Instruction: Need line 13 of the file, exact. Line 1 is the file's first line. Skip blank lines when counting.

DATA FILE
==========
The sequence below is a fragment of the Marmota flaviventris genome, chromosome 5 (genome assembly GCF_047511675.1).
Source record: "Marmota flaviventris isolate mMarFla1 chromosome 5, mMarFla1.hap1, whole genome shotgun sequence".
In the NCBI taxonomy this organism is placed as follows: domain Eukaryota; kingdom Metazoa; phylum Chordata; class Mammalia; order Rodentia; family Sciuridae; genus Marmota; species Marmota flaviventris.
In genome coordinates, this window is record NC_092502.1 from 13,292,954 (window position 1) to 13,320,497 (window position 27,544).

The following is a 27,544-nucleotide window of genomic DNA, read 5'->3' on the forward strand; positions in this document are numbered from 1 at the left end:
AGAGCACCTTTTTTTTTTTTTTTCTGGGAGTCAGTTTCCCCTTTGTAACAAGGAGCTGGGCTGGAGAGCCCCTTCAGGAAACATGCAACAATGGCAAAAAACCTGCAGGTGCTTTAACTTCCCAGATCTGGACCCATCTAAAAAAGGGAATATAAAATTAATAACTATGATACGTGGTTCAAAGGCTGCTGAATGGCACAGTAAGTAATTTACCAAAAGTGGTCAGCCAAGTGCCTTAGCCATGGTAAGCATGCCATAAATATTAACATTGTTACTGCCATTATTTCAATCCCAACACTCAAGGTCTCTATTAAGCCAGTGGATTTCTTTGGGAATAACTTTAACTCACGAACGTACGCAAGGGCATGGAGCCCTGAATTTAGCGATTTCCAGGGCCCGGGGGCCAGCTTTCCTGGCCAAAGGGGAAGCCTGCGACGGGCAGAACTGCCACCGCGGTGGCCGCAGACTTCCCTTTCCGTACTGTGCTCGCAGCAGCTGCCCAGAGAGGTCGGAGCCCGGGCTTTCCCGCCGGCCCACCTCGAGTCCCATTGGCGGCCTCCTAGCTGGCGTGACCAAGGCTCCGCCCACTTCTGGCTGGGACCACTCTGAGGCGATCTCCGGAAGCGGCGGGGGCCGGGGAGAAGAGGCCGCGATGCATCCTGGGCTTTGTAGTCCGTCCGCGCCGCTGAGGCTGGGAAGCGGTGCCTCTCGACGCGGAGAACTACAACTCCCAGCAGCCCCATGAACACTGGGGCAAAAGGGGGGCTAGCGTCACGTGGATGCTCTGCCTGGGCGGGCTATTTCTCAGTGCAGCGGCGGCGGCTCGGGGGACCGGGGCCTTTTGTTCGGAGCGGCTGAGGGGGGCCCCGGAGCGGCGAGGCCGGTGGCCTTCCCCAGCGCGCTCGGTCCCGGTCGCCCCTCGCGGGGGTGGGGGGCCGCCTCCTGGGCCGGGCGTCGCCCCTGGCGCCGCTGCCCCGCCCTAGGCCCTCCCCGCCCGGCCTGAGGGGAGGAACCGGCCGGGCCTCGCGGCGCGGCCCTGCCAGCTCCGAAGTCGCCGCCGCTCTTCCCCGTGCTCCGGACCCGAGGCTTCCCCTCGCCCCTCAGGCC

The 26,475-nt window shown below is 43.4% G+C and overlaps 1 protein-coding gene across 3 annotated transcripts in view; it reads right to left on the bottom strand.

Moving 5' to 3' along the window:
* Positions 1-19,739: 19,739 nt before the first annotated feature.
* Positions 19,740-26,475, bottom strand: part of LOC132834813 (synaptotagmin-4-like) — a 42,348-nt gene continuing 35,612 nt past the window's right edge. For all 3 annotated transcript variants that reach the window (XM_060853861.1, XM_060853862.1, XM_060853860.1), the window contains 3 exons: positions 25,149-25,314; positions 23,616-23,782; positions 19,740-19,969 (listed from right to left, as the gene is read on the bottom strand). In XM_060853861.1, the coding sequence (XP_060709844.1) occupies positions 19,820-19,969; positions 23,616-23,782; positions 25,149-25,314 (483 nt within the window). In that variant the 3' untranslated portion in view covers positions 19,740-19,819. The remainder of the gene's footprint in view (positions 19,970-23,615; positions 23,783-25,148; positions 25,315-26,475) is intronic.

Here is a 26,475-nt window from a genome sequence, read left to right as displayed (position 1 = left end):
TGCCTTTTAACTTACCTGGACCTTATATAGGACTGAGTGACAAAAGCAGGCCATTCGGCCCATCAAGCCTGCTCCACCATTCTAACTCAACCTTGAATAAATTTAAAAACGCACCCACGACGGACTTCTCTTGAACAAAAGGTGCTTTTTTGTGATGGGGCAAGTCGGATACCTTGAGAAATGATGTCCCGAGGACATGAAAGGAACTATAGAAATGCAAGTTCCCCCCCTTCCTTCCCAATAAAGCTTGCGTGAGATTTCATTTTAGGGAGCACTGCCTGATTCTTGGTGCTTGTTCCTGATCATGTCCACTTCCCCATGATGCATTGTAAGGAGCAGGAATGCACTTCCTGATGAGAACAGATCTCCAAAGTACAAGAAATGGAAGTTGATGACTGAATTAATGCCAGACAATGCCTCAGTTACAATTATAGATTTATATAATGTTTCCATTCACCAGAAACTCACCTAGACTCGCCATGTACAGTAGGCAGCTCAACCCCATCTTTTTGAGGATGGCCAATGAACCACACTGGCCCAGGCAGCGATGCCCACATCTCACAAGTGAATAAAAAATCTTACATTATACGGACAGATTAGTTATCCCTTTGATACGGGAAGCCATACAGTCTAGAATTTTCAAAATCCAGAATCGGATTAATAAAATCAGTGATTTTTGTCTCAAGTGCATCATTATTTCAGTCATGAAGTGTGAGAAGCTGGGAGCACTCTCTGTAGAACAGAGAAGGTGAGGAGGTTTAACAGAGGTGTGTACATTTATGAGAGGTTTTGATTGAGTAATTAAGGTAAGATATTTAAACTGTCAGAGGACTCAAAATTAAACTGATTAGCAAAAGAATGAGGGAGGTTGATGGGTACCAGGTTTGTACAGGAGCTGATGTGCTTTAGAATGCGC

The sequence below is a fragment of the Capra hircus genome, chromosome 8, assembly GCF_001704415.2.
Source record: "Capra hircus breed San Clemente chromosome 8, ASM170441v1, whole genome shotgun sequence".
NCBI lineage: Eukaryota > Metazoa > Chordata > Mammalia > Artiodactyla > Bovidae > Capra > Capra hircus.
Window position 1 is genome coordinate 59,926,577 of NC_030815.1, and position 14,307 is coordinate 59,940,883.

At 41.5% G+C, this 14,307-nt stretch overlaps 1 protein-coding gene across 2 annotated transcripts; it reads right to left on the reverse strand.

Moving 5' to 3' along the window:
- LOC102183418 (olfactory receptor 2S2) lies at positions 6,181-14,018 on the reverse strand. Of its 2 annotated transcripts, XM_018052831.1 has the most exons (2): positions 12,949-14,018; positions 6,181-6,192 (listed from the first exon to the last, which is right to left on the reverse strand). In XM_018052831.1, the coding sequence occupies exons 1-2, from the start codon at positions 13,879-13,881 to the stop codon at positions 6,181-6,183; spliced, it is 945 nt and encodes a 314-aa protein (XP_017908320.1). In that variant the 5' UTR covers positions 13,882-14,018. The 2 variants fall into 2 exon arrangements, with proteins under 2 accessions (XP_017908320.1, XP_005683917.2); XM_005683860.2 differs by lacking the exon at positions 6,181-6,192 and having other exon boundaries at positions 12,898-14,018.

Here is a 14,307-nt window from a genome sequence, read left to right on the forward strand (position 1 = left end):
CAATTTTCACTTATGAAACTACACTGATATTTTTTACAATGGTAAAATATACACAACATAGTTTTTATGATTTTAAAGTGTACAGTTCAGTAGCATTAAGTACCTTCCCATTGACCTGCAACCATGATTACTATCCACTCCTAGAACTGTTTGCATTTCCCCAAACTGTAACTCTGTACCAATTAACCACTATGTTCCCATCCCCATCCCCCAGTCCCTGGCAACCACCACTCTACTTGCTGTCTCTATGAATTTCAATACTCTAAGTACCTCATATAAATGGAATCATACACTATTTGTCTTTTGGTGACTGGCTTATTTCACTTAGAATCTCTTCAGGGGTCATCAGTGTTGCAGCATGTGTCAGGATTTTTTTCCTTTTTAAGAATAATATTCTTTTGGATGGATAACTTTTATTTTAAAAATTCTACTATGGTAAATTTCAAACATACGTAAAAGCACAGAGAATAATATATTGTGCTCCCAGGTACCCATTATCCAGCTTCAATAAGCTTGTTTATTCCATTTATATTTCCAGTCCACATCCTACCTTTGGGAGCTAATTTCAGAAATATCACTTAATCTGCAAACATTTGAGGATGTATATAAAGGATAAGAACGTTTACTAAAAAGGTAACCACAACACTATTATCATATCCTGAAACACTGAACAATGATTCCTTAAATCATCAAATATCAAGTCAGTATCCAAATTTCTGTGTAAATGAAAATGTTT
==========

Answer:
The sequence below is a fragment of the Capra hircus genome, chromosome 8, assembly GCF_001704415.2.